The Raleigh criteria for diffraction-limited mirrors is that the peak to valley error [P-V] does not exceed l/4, and the Root Mean Square standard deviation [RMS] does not exceed l/14. That will place 80% of the light that was supposed to go into the Airy disk into it. However, it is known that higher precision mirrors with higher Strehl ratios perform visually and photographically better if the Strehl ratio is higher, and it is also known that once you get to 94%, a higher quality is not visually or photographically improvable. So at our shop we aim for a Strehl ratio of 94%, which puts the needs of the optic’s wave-front at l/10 P-V and l/26 RMS. Many shops boast about higher RMS values, but those are boasting figures, and may not hold true when side-by-side comparisons are made. If a mirror maker wants to improve their mirror beyond our criteria, we’re not going to hold them back. However, fringe analysis with large-fast mirrors may have resolution issues with Open Fringe and the results may not be true to the interferogram report. For smaller, slow optics with less numerous fringe images, there’s no reason for us to hold you back if your goal is high Strehl ratio numbers. The Bath has an issue in that faster than f/5 the return beam is very difficult to cover the optic. A short focal length lens and a small beam splitter helps a lot, but it is very difficult even with these. The Fizeau is optically good to about f/1.6, but if your mirror is fast and fat the crooked fringes may be difficult to analyze with Open Fringe.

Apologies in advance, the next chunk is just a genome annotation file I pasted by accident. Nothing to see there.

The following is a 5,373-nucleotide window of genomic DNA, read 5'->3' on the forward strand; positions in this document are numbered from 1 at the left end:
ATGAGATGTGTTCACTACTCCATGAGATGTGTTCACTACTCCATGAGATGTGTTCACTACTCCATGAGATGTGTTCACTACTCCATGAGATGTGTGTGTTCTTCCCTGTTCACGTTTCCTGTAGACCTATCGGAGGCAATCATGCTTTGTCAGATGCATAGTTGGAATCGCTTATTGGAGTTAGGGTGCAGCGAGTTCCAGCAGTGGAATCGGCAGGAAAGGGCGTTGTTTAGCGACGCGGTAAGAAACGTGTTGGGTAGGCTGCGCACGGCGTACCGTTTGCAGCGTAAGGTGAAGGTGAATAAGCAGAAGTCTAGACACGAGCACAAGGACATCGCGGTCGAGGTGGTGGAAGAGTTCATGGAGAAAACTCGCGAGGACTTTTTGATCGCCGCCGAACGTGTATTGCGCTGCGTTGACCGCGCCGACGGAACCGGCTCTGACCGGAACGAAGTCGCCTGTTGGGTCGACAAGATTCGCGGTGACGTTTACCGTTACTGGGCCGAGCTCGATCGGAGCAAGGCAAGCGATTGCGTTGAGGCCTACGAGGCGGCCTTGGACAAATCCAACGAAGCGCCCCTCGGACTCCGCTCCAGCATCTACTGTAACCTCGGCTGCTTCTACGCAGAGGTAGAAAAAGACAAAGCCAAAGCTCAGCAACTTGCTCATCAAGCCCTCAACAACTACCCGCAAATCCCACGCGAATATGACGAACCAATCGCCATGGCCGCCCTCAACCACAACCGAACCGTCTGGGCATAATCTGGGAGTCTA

There are two interferometers in our shop, a Bath and a Ceravolo. Three if you count the Newton interferometer we use for testing flats. Some other members have made Baths as well, but Jeff’s is the only Ceravolo unit. There is an excellent Yahoo Group doing interferometry, and we suggest that if you are going to test mirrors this way you subscribe to it where real authorities exist. Dale Eason, David Rowe, Peter Ceravolo and many others on that group are wonderful at this and can share their expertise with you.